Sign up to our newsletter:

Botanic Gardens in the Caucasus - Biodiversity Hotspot

view of tbilsi bg from abovecypress and coniferendemic plants garden at tbilsi

Situated between Europe, Asia and the Middle East the Caucasus is one of the most linguistically and culturally diverse regions on Earth, with more than 50 ethnic groups living in the region.  

It's also very important ecologically:  the flora of the Caucasus region is estimated to include 6,350 species of higher plants of which around 2,500 are regional endemics.  Along with its faunal diversity, this botanical wealth makes the Caucasus one of the Biodiversity Hotspots of the world, and of critical conservation concern.

BGCI has been a longstanding supporter of conservation assessments in the Caucasus and of the work of Missouri Botanical Garden, who are currently coordinating and developing Plant List Assessments for the Caucasian Biodiversity Hotspot.  Read about their work here.

As in the neighbouring region of Central Asia (see the Red List of the Trees of Central Asia for more on this region), the Caucasus is an important area for wild fruit and nut trees. 

BGCI believes that botanic gardens are perfectly placed to carry out conservation work and recently ran a workshop in Georgia to begin a programme of strengthening Georgian botanic gardens, initially through knowledge transfer and cooperation.

The flora of Georgia is estimated at some 4,150 species of vascular plants, of which 270 are national endemics. Georgia covers a land area of 67,000sq km and has a population of 5.1m people.

Significant collections of living plants exist in the network of botanic gardens and parks in Georgia.  These institutions have important conservation opportunities, but are also hampered by some quite fundamental constraints.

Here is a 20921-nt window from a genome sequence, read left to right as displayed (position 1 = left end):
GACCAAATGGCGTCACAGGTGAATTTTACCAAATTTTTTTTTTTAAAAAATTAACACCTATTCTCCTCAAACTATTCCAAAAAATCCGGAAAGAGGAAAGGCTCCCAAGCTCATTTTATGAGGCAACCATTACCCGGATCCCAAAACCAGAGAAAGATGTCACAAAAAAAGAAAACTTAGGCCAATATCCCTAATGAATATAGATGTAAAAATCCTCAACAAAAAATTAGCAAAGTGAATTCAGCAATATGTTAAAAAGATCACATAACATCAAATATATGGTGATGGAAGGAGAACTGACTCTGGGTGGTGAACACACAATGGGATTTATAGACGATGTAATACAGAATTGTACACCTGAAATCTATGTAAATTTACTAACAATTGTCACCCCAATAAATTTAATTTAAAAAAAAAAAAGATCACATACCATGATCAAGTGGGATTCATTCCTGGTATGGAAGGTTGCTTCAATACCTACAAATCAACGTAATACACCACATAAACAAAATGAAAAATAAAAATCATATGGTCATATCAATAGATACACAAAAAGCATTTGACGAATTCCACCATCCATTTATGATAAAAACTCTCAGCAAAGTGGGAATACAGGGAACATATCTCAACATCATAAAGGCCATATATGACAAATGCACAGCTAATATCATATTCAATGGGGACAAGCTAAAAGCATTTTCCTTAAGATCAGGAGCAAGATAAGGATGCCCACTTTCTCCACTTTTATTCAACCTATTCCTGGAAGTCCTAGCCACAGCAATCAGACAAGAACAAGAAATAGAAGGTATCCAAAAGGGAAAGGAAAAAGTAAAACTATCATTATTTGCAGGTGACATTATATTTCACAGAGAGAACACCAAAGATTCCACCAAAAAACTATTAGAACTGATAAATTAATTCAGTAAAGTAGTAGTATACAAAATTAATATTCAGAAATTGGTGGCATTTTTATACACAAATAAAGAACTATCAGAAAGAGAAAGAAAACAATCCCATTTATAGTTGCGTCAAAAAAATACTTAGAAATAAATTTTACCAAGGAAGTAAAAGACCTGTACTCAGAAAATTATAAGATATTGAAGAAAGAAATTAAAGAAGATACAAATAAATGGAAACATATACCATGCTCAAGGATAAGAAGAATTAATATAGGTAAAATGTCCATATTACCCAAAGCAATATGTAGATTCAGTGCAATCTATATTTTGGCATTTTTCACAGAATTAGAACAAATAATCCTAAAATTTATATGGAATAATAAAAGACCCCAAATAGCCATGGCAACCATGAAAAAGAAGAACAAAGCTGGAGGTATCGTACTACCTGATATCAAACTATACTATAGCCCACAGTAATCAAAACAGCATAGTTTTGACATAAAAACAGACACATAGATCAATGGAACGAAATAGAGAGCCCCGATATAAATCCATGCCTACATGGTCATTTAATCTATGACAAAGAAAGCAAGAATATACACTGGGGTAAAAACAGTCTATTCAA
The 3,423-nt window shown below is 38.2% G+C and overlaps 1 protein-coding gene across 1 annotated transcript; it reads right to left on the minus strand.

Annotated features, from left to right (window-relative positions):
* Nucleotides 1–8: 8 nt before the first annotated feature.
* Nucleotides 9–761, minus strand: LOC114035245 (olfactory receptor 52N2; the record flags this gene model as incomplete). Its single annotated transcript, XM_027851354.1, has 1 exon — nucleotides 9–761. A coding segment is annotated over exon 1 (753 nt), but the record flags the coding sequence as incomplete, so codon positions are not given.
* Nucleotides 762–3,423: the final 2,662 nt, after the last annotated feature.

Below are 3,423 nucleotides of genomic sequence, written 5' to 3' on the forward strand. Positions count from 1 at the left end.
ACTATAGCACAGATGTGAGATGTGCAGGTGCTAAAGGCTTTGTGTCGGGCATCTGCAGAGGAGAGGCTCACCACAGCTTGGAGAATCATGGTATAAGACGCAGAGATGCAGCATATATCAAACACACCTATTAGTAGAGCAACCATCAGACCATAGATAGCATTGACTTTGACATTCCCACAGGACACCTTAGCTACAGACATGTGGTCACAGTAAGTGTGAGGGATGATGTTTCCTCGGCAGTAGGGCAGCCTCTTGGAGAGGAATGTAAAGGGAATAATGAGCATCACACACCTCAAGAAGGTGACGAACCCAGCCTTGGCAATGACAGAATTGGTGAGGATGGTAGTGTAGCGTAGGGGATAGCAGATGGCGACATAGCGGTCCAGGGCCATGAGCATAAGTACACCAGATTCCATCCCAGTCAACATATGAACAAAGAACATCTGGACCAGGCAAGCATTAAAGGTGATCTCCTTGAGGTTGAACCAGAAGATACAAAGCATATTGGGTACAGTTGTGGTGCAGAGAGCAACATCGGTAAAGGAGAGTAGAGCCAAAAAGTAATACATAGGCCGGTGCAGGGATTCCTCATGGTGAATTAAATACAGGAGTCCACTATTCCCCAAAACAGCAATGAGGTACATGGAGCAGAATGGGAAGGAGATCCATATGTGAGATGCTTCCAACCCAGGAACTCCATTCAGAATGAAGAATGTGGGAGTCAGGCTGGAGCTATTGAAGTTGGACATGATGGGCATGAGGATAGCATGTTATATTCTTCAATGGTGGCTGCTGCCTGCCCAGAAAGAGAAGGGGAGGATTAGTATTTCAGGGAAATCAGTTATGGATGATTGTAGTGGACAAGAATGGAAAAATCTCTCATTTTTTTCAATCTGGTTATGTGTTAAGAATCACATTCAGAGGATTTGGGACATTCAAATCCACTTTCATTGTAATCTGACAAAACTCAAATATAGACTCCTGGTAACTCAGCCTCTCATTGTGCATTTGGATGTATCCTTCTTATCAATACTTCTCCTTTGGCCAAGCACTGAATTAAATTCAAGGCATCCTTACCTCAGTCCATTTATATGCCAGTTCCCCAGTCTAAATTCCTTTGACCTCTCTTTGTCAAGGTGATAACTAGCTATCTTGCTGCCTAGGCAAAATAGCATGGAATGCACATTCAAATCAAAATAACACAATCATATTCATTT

Alongside Tbilisi Botanical Garden and Institute of Botany the two-day workshop (attended by several Georgian and international botanic gardens as well as global environmental NGOs) looked at the main challenges faced by Georgian botanic gardens in conservation, research, education, and public outreach.

Summary table of the needs of Georgian botanic gardens:

Conservation and research  

- need for a collections  policy
- digitisation of collections
- focus on ex situ conservation of threatened native plants for living collections and seed banking
- individual gardens have a conservation and research niche
- functional herbarium, research facilities and library

 Horticulture and display

- focus on displays of native Caucasian/Georgian rare and threatened plants
- integration of natural and cultural/historical elements in the gardens
- horticultural training
- functional propagation facilities/nurseries
- collections’ maintenance, irrigation issues, etc.

Education and public outreach

- awareness programmes and materials about the importance of plants
- production of PR materials of botanic gardens role in conservation
- website development, access to literature/library, etc.
- visitor centre and affiliated facilities

 

Please get in touch with us if you'd like more information on our programme in the Caucasus or to support this work.